Version Released Active Support Security Support Release
19.10 5 months and 2 weeks ago
(17 Oct 2019)
Ends in 3 months
(01 Jul 2020)
Ends in 3 months
(01 Jul 2020)
19.04 11 months ago
(18 Apr 2019)
Ended 2 months and 1 week ago
(23 Jan 2020)
Ended 2 months and 1 week ago
(23 Jan 2020)
18.04 (LTS) 1 year and 11 months ago
(26 Apr 2018)
Ends in 3 years
(01 Apr 2023)
Ends in 8 years
(01 Apr 2028)
16.04 (LTS) 1 year and 11 months ago
(21 Apr 2018)
Ends in 12 months
(01 Apr 2021)
Ends in 4 years
(01 Apr 2024)
14.04 (LTS) 5 years and 11 months ago
(17 Apr 2014)
Ended 1 year ago
(01 Apr 2019)
Ends in 2 years
(01 Apr 2022)

Ubuntu is a free and open-source Linux distribution based on Debian. Ubuntu is officially released in three editions: Desktop, Server, and Core (for IoT devices and robots).

Releases of Ubuntu get a development codename (“Breezy Badger”) and are versioned by the year and month of delivery - for example Ubuntu 17.10 was released in October 2017. LTS or “Long Term Support” releases are published every two years in April. Every six months between LTS versions, Canonical publishes an interim release of Ubuntu. See this link for more details on the Ubuntu Release Cycle.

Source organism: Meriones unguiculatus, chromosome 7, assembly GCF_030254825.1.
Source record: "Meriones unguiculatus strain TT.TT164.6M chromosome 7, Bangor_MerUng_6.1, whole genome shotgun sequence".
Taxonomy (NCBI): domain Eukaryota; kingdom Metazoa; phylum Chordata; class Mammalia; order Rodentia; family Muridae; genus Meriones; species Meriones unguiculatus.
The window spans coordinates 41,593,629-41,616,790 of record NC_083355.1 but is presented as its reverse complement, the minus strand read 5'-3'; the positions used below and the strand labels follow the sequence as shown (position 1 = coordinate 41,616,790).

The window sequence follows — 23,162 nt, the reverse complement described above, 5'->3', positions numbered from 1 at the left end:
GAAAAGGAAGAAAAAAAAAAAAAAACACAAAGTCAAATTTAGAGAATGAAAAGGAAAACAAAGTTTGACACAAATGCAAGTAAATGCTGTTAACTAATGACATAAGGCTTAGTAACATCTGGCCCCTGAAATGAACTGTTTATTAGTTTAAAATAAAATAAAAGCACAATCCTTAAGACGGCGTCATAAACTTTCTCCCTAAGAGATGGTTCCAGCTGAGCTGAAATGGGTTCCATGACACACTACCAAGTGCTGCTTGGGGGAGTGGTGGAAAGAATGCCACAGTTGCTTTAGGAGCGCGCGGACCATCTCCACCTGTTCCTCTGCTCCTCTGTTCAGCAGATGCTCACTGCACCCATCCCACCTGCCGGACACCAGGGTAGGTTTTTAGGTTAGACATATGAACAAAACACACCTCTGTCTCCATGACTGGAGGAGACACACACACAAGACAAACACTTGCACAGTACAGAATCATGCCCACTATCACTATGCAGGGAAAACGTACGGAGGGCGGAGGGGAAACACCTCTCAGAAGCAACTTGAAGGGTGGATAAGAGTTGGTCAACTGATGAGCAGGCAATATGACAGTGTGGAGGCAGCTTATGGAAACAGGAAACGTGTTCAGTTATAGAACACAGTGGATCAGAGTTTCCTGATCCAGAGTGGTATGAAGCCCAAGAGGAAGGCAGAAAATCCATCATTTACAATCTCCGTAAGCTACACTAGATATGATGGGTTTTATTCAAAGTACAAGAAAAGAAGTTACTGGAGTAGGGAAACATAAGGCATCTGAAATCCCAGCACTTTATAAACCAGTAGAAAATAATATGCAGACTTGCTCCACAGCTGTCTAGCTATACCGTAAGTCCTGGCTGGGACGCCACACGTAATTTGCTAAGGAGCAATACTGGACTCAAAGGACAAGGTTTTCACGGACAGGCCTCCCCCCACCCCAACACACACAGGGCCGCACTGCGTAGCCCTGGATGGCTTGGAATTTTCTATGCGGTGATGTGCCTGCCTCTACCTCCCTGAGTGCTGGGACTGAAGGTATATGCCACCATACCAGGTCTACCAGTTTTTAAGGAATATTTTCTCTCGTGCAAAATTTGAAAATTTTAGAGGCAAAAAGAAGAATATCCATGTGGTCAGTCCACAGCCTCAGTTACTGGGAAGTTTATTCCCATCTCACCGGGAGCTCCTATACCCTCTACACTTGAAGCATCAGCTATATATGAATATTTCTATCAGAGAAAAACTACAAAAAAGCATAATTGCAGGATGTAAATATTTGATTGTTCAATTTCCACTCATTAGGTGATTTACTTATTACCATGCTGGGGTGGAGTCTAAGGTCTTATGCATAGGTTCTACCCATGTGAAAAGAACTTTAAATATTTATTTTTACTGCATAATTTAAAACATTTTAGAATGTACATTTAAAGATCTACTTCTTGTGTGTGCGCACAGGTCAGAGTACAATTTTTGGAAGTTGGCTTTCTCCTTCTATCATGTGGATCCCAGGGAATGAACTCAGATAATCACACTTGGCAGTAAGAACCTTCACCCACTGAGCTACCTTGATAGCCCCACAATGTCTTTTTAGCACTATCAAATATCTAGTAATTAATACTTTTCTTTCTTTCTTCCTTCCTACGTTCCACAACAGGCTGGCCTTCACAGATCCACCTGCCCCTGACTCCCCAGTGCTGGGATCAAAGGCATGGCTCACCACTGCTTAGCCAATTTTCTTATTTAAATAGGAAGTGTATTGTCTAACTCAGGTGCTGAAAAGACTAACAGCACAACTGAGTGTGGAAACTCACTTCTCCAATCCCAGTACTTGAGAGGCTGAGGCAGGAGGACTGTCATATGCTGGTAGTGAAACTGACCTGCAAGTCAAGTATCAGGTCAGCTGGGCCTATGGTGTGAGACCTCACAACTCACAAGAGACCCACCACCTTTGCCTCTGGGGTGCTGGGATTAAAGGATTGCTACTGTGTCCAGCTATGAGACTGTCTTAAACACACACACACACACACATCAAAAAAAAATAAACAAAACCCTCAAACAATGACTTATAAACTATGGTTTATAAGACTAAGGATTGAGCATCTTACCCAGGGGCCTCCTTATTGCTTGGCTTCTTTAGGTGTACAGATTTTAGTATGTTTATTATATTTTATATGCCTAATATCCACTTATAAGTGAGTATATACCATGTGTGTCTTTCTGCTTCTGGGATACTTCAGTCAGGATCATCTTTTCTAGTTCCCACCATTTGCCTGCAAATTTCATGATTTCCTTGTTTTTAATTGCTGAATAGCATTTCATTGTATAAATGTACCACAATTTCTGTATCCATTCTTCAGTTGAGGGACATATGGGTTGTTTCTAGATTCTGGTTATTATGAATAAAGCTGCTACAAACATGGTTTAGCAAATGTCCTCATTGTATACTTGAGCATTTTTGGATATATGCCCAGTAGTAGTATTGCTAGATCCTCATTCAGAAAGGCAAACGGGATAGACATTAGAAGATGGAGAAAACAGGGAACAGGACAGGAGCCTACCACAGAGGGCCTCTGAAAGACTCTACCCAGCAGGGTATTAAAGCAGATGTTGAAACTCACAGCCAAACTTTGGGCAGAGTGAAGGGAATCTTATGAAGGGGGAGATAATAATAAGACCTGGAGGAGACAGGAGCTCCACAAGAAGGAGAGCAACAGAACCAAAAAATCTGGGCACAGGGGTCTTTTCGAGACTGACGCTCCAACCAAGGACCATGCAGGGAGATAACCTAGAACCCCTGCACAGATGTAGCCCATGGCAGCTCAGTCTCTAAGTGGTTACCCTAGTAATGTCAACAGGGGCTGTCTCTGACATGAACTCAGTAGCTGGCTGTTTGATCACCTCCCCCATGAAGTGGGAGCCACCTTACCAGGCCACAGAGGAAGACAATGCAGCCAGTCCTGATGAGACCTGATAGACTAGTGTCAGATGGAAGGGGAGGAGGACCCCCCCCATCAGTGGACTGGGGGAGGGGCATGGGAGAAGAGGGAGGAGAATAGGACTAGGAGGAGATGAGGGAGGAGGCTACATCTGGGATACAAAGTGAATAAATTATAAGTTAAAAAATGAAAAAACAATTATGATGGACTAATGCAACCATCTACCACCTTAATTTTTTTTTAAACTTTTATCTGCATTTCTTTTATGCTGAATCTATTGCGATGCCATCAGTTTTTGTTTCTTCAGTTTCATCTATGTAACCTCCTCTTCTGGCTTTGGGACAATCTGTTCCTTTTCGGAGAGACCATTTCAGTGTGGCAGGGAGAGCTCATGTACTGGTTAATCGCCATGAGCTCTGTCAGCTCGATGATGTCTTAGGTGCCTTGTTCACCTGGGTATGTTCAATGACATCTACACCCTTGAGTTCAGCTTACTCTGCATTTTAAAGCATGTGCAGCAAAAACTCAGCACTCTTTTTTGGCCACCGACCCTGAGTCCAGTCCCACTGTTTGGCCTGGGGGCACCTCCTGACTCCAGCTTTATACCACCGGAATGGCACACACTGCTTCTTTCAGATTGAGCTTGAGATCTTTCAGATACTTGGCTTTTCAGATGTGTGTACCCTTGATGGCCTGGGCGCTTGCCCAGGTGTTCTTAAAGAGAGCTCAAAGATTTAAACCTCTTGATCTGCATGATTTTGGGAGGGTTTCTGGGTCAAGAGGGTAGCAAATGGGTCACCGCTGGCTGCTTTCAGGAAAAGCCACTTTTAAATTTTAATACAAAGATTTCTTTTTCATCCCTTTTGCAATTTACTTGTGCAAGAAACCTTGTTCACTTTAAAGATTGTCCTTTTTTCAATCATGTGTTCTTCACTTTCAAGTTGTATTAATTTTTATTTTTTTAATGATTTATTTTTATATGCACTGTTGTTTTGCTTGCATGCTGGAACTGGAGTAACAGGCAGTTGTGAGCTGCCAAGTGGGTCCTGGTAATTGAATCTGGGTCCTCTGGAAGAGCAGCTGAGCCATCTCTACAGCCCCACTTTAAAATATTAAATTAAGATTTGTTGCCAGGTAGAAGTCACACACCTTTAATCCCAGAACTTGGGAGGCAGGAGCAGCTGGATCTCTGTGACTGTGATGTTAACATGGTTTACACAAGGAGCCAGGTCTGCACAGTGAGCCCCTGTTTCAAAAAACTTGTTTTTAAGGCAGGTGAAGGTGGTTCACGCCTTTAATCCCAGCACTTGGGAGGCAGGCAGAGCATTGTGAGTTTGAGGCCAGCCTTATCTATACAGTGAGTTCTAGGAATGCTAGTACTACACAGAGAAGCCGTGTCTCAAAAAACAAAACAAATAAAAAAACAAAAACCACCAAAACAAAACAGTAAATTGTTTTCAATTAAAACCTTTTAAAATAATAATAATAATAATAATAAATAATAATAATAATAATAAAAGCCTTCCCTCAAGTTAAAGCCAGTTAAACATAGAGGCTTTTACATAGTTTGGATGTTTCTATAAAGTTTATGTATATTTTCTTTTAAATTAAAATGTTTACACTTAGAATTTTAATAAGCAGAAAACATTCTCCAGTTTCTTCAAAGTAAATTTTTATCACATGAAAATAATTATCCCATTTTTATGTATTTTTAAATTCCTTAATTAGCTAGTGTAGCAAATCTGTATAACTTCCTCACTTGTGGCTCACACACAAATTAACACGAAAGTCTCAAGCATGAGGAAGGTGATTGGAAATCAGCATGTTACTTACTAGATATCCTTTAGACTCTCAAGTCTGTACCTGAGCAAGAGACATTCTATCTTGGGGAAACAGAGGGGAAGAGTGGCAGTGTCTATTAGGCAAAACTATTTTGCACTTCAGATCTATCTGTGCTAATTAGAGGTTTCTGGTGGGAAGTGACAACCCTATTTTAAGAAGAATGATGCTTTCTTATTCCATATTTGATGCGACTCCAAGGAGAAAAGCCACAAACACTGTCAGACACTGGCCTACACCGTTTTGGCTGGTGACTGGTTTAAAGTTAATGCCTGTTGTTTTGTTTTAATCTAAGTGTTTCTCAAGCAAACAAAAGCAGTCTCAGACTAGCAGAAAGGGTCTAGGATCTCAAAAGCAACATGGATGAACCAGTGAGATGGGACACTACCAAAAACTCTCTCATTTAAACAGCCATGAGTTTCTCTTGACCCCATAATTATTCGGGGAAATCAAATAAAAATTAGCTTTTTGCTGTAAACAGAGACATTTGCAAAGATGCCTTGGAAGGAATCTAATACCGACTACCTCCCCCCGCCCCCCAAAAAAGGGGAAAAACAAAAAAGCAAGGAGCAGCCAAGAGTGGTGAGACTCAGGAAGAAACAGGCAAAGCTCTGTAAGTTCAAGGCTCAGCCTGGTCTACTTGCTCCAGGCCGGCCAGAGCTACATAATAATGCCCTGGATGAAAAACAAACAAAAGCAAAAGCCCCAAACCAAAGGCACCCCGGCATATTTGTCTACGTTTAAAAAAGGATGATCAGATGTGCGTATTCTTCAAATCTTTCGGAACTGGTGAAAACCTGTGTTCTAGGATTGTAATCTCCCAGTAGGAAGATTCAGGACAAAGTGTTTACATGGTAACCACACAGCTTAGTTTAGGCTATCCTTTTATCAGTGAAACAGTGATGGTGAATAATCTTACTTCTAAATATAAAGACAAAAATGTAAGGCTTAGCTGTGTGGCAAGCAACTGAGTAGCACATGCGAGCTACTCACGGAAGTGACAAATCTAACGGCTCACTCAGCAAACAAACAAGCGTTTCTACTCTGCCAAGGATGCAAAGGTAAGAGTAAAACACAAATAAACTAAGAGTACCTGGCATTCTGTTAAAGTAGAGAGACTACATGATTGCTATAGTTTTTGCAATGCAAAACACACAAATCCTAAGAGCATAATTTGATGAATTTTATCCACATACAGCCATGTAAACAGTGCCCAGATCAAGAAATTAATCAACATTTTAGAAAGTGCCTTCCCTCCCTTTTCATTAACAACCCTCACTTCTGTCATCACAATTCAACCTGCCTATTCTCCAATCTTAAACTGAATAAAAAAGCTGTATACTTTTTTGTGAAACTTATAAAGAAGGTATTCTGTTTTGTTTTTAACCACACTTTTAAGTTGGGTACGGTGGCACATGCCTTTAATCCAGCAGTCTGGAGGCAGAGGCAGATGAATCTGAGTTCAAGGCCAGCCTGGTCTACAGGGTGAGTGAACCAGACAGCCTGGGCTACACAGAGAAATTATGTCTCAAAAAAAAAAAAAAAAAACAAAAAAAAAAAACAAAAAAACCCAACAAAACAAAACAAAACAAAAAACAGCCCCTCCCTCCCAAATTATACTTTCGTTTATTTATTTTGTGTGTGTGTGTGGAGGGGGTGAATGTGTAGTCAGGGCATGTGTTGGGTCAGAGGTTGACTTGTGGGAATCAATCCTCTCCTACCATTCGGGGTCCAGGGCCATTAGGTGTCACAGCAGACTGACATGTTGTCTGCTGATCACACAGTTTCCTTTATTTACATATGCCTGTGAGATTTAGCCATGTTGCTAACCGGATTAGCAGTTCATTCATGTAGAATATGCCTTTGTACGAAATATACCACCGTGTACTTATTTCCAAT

LTS releases are supported for 5 years, while interim releases are supported for 9 months. Packages in main and restricted are supported for 5 years in long term support (LTS) releases. Ubuntu Flavors generally support their packages for 3 years in LTS releases but there are exceptions.

During the lifetime of an Ubuntu release, Canonical provides security maintenance. Basic Security Maintenance covers binary packages that reside in the main and restricted components of the Ubuntu archive, typically for a period of 5 years from LTS release.

This page does not track ESM (Paid support beyond 5 years for limited set of packages) releases. Please see the Ubuntu Website for that.

More information is available on the Ubuntu website.

You should be running one of the supported release numbers listed above in the rightmost column.

You can check the version that you are currently using by running:

lsb_release --release

You can submit an improvement to this page by visiting GitHub. You will need to fork the website and submit a Pull Request.